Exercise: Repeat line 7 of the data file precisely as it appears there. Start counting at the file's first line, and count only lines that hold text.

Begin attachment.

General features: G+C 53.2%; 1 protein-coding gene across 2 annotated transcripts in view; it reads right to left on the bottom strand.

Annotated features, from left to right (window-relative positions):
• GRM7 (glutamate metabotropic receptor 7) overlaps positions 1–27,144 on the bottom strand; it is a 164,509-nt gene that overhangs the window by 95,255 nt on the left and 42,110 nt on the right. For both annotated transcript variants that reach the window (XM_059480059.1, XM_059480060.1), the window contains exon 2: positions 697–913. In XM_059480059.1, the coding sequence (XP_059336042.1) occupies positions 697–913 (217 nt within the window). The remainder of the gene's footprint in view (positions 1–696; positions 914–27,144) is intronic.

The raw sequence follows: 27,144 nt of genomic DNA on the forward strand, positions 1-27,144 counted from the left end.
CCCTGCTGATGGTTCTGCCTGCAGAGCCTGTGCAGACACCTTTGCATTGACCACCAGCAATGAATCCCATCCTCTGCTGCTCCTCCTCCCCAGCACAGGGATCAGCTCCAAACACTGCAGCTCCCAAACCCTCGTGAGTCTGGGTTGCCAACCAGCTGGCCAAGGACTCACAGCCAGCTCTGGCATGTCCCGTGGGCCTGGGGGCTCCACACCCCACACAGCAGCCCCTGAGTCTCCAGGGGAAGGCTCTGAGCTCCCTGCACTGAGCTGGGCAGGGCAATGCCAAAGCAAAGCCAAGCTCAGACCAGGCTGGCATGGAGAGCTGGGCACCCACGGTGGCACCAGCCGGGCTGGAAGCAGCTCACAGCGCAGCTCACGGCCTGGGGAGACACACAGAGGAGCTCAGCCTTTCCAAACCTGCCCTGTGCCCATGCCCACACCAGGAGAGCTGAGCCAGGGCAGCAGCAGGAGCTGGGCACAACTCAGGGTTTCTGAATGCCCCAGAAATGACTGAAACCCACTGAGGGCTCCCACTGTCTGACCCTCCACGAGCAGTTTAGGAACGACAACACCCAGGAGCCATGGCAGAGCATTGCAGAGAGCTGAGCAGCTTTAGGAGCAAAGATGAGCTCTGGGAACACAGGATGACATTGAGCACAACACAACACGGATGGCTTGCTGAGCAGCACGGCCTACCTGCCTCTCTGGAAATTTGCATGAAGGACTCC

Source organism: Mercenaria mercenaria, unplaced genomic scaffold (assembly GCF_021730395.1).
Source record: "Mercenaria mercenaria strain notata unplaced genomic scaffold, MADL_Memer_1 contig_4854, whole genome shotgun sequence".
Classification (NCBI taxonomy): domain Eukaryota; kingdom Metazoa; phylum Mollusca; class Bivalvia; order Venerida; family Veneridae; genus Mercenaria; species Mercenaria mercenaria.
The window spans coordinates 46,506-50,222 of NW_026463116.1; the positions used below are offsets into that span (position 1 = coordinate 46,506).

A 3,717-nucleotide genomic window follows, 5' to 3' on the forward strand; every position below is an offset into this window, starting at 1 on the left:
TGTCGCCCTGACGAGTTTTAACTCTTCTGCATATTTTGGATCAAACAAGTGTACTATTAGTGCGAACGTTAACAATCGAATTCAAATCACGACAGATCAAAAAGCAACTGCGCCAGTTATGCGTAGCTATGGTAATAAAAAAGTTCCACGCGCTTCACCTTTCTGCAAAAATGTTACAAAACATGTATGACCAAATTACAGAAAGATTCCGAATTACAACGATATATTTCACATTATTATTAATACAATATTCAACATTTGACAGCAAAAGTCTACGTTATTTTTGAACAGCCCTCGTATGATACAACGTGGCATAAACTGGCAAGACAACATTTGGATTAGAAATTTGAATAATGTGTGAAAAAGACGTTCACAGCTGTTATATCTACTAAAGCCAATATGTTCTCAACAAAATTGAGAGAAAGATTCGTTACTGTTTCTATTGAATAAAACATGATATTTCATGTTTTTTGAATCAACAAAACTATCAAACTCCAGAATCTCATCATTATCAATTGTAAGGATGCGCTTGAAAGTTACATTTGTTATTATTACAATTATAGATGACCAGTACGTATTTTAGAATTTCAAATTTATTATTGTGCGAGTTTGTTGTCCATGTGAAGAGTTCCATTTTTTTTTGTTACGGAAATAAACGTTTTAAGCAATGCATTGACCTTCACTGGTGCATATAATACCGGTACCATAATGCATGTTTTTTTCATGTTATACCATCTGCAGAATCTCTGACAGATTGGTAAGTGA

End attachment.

Source record: "Mercenaria mercenaria strain notata unplaced genomic scaffold, MADL_Memer_1 contig_4854, whole genome shotgun sequence".